A lot less time for a lot more care. So sang the Undertones on 1979s More Songs About Chocolate and Girls, facing the age-old second-album problem: Youve had years your whole lives, in a way to compose that initial public offering, but if it makes a splash, you soon find yourself working on the follow-up at a faster pace, with higher outside expectations. Or, as the New Pornographers Carl Newman puts it, God help bands that are anticipated.
Newman and most of his groupmates are veterans of Vancouvers indie scene, and their songs are more likely to concern the wreck of the soul than adolescence and Mars bars, but the new Electric Version (Matador) finds them in the same uneasy position. Back in 1997, Newman (Zumpano, Superconductor) conceived the New Pornographers as a workshop for unused songs by himself and Destroyers Daniel Bejar, to be sung by a rotating cast including rising alt-country belter Neko Case. Their first four-song demo went unnoticed until Newman placed the hypercharged, Case-fronted Letter to an Occupant on a Mint Records compilation. In 2000, Mint released Mass Romantic, a furiously paced, virulently catchy full-length.
The resulting acclaim was heartening and somewhat shocking: a Juno award (the Canadian Grammy-equivalent), across-the-board critical raves, and a vote of rock-royalty confidence from Ray Davies, who performed the Kinks Starstruck with the band at 2001s South by Southwest festival. Speaking from Vancouver, Newman is forthright about the key to the bands success. We have big drumbeats and a good female singer. It was always my theory that if you had those elements, youd become popular. When I write a song that sounds like a hit, I say, lets get Neko to sing this one.
Calculated? Perhaps but how often has great pop been anything but? With Newmans most immediate melodies again hammered home by Cases rich, knowing vocals, Electric Version doesnt make any radical changes in the New Pornographers recipe. But this isnt Mass Romantic Reloaded, either. Blaine Thuriers keyboards are better-integrated, the production (courtesy of bassist/engineer John Collins) is measurably cleaner, and the median tempo is closer to chop very fine than purée. According to Thurier, On the first album, we were barely keeping our footing; this time, we held on to the banister.
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Still, stacked up against anything but its immediate predecessor, the disc is as sonically and lyrically action-packed as they come. Rock-historical references fly thick and fast: The opening guitar attack of Loose Translation is a dead ringer for Bowies Suffragette City, while The New Face of Zero and One cops Adam & the Ants trademark stick-clicking. More important, Newmans melodies and chord progressions actually develop, making their boneheaded (his word) payoffs that much sweeter. Take the single The Laws Have Changed. Kurt Dahles big drumbeat keeps it danceably direct; Newmans vocal line rises as an organ hook descends, seamlessly giving way to Cases pre-chorus croon, until both singers burst into mysterious instructions: Form a line through here/Form a line to the throne.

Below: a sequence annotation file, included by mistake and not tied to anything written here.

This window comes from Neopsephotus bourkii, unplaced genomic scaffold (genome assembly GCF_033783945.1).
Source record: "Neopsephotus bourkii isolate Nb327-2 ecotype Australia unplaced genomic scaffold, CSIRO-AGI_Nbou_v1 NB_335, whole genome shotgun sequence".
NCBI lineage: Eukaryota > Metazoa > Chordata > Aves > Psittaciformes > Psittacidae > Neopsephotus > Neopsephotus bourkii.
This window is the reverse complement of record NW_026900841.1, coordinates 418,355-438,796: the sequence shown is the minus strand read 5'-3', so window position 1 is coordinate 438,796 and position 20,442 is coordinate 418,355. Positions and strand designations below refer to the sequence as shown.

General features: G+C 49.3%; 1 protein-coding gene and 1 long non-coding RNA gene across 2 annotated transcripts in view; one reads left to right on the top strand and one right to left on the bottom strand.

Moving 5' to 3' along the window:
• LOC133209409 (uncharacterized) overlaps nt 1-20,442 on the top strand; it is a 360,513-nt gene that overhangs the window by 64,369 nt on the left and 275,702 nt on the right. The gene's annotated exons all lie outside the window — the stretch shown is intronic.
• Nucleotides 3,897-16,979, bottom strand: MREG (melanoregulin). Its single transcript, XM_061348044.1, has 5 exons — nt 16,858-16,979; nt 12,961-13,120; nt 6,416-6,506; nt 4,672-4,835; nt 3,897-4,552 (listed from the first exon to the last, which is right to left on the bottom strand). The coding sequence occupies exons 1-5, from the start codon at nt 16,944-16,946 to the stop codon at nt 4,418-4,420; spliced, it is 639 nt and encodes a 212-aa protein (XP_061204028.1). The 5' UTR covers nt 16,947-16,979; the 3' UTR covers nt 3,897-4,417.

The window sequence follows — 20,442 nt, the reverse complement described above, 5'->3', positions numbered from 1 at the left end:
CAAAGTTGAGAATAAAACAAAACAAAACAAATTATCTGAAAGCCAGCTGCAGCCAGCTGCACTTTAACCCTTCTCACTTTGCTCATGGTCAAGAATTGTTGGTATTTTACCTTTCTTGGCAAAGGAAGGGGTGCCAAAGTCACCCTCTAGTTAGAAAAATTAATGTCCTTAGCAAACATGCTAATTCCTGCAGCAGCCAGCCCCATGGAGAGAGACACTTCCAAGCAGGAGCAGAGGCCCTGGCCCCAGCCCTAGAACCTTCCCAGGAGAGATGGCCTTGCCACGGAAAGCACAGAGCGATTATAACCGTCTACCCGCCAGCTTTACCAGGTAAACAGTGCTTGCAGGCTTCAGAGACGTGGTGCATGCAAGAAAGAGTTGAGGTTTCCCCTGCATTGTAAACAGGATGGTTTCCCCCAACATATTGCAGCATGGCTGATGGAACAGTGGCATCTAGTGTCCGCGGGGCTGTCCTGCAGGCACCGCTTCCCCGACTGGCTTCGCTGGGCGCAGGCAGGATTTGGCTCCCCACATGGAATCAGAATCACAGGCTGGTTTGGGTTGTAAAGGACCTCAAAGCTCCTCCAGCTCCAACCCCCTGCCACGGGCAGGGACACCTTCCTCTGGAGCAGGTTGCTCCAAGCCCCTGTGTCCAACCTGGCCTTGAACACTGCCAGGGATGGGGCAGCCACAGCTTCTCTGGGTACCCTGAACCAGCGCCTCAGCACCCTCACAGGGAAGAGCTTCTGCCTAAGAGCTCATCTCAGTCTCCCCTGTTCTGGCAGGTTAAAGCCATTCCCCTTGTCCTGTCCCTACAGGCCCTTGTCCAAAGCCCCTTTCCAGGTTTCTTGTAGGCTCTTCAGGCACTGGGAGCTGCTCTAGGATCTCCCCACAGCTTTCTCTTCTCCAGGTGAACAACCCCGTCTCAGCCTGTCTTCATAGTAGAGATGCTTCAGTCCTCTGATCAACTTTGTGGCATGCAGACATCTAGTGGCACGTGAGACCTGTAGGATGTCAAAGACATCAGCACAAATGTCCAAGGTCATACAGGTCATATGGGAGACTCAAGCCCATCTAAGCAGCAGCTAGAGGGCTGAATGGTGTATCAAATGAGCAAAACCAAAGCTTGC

Though Daniel Bejars three contributions dont have the tongue-and-groove precision of Newmans, theyre far from filler. (Credited as the New Pornographers secret member, Bejar sings on both albums but rarely joins the band onstage.) This time out, he quotes Wittgenstein (The world is all that is the case) and derails Dylan (Think twice, maybe its not all right) while hotfooting from one musical idea to the next. The arrangements are what make the pieces fit: Chump Change surrounds Bejar with string-enhanced ooh-hoos, while Testament to Youth in Verse builds his refusenik outro (The bells ring no, no, no . . .) build to a five-voiced Brian Wilsonstyle climax.
Though Electric Version is no sophomore slump, its also not quite the lighthearted summertime record early press has it pegged as being. Songs like Its Only Divine Right have a just-discernible sociopolitical undertow that troubles the musics uptempo abandon. Its about the Bush girls scamming liquor at the University of Texas while their father wreaks havoc on the world, says Newman. I had a picture of a decadent, crumbling empire in mind. Too opaque to count as a protest (Come true for the new martyrs/With your hair parted like the Red Sea), the song sounds more like a great lost Cars single than a Canadian screed against American privilege. And thats fine with Newman: I want us to be a party band. Thats all Ive ever tried to do. Theres really no conflict here: What better place to throw a party than a decadent, crumbling empire?
The New Pornographers play the Knitting Factory on Sunday, June 8.